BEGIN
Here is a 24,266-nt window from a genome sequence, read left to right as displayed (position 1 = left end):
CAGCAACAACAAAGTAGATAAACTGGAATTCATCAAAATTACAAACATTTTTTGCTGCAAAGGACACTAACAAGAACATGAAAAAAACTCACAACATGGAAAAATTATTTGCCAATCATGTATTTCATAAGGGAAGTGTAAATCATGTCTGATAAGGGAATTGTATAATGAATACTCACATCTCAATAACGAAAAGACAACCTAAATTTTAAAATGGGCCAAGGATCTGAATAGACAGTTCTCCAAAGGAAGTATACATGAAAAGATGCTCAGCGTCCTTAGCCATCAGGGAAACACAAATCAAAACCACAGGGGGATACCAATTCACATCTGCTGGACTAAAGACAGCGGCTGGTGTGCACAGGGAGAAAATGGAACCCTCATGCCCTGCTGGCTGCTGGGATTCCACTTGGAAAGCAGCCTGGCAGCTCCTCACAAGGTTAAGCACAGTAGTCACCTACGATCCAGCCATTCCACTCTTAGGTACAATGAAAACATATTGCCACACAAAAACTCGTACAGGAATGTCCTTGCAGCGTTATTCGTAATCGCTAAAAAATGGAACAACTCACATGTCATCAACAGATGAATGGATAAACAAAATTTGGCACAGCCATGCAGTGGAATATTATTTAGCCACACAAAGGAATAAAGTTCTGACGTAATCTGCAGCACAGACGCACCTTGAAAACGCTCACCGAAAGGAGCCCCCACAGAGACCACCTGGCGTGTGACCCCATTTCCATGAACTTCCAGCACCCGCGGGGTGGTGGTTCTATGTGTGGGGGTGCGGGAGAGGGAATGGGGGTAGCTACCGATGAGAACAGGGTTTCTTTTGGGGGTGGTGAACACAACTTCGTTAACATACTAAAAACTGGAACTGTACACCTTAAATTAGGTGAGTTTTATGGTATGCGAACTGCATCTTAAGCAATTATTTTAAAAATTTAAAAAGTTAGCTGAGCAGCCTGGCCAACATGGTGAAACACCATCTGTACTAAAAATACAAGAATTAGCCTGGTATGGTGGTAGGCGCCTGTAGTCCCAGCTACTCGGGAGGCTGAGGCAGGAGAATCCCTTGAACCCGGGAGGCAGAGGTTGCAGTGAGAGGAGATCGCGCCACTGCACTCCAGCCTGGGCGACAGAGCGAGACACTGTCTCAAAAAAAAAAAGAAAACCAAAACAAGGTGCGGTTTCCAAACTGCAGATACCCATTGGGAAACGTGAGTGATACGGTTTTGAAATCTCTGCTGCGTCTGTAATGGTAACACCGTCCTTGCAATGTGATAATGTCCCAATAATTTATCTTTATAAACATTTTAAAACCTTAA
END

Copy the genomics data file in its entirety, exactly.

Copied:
Here is a 24,266-nt window from a genome sequence, read left to right as displayed (position 1 = left end):
CAGCAACAACAAAGTAGATAAACTGGAATTCATCAAAATTACAAACATTTTTTGCTGCAAAGGACACTAACAAGAACATGAAAAAAACTCACAACATGGAAAAATTATTTGCCAATCATGTATTTCATAAGGGAAGTGTAAATCATGTCTGATAAGGGAATTGTATAATGAATACTCACATCTCAATAACGAAAAGACAACCTAAATTTTAAAATGGGCCAAGGATCTGAATAGACAGTTCTCCAAAGGAAGTATACATGAAAAGATGCTCAGCGTCCTTAGCCATCAGGGAAACACAAATCAAAACCACAGGGGGATACCAATTCACATCTGCTGGACTAAAGACAGCGGCTGGTGTGCACAGGGAGAAAATGGAACCCTCATGCCCTGCTGGCTGCTGGGATTCCACTTGGAAAGCAGCCTGGCAGCTCCTCACAAGGTTAAGCACAGTAGTCACCTACGATCCAGCCATTCCACTCTTAGGTACAATGAAAACATATTGCCACACAAAAACTCGTACAGGAATGTCCTTGCAGCGTTATTCGTAATCGCTAAAAAATGGAACAACTCACATGTCATCAACAGATGAATGGATAAACAAAATTTGGCACAGCCATGCAGTGGAATATTATTTAGCCACACAAAGGAATAAAGTTCTGACGTAATCTGCAGCACAGACGCACCTTGAAAACGCTCACCGAAAGGAGCCCCCACAGAGACCACCTGGCGTGTGACCCCATTTCCATGAACTTCCAGCACCCGCGGGGTGGTGGTTCTATGTGTGGGGGTGCGGGAGAGGGAATGGGGGTAGCTACCGATGAGAACAGGGTTTCTTTTGGGGGTGGTGAACACAACTTCGTTAACATACTAAAAACTGGAACTGTACACCTTAAATTAGGTGAGTTTTATGGTATGCGAACTGCATCTTAAGCAATTATTTTAAAAATTTAAAAAGTTAGCTGAGCAGCCTGGCCAACATGGTGAAACACCATCTGTACTAAAAATACAAGAATTAGCCTGGTATGGTGGTAGGCGCCTGTAGTCCCAGCTACTCGGGAGGCTGAGGCAGGAGAATCCCTTGAACCCGGGAGGCAGAGGTTGCAGTGAGAGGAGATCGCGCCACTGCACTCCAGCCTGGGCGACAGAGCGAGACACTGTCTCAAAAAAAAAAAGAAAACCAAAACAAGGTGCGGTTTCCAAACTGCAGATACCCATTGGGAAACGTGAGTGATACGGTTTTGAAATCTCTGCTGCGTCTGTAATGGTAACACCGTCCTTGCAATGTGATAATGTCCCAATAATTTATCTTTATAAACATTTTAAAACCTTAA